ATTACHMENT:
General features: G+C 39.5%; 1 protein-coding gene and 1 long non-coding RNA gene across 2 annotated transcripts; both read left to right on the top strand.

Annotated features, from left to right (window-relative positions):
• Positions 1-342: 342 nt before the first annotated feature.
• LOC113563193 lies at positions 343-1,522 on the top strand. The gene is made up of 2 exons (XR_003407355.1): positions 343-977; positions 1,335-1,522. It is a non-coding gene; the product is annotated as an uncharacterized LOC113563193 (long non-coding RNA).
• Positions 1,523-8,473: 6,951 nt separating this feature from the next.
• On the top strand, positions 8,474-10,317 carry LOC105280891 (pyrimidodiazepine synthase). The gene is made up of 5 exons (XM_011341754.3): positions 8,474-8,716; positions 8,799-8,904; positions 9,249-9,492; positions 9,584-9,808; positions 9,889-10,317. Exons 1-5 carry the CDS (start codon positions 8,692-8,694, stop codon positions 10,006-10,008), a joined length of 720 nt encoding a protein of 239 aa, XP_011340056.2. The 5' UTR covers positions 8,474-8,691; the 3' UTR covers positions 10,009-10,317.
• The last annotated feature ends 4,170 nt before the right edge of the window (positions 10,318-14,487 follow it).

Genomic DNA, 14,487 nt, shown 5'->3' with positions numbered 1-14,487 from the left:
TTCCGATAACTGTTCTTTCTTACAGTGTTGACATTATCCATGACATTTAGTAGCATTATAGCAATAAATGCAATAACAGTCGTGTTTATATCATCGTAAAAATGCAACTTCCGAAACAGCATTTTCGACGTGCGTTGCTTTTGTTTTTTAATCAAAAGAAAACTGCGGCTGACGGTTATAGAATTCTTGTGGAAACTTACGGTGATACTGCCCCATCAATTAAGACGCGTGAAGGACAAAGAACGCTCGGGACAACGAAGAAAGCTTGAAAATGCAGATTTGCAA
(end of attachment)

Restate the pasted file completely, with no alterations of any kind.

General features: G+C 39.5%; 1 protein-coding gene and 1 long non-coding RNA gene across 2 annotated transcripts; both read left to right on the top strand.

Annotated features, from left to right (window-relative positions):
• Positions 1-342: 342 nt before the first annotated feature.
• LOC113563193 lies at positions 343-1,522 on the top strand. The gene is made up of 2 exons (XR_003407355.1): positions 343-977; positions 1,335-1,522. It is a non-coding gene; the product is annotated as an uncharacterized LOC113563193 (long non-coding RNA).
• Positions 1,523-8,473: 6,951 nt separating this feature from the next.
• On the top strand, positions 8,474-10,317 carry LOC105280891 (pyrimidodiazepine synthase). The gene is made up of 5 exons (XM_011341754.3): positions 8,474-8,716; positions 8,799-8,904; positions 9,249-9,492; positions 9,584-9,808; positions 9,889-10,317. Exons 1-5 carry the CDS (start codon positions 8,692-8,694, stop codon positions 10,006-10,008), a joined length of 720 nt encoding a protein of 239 aa, XP_011340056.2. The 5' UTR covers positions 8,474-8,691; the 3' UTR covers positions 10,009-10,317.
• The last annotated feature ends 4,170 nt before the right edge of the window (positions 10,318-14,487 follow it).

Genomic DNA, 14,487 nt, shown 5'->3' with positions numbered 1-14,487 from the left:
TTCCGATAACTGTTCTTTCTTACAGTGTTGACATTATCCATGACATTTAGTAGCATTATAGCAATAAATGCAATAACAGTCGTGTTTATATCATCGTAAAAATGCAACTTCCGAAACAGCATTTTCGACGTGCGTTGCTTTTGTTTTTTAATCAAAAGAAAACTGCGGCTGACGGTTATAGAATTCTTGTGGAAACTTACGGTGATACTGCCCCATCAATTAAGACGCGTGAAGGACAAAGAACGCTCGGGACAACGAAGAAAGCTTGAAAATGCAGATTTGCAA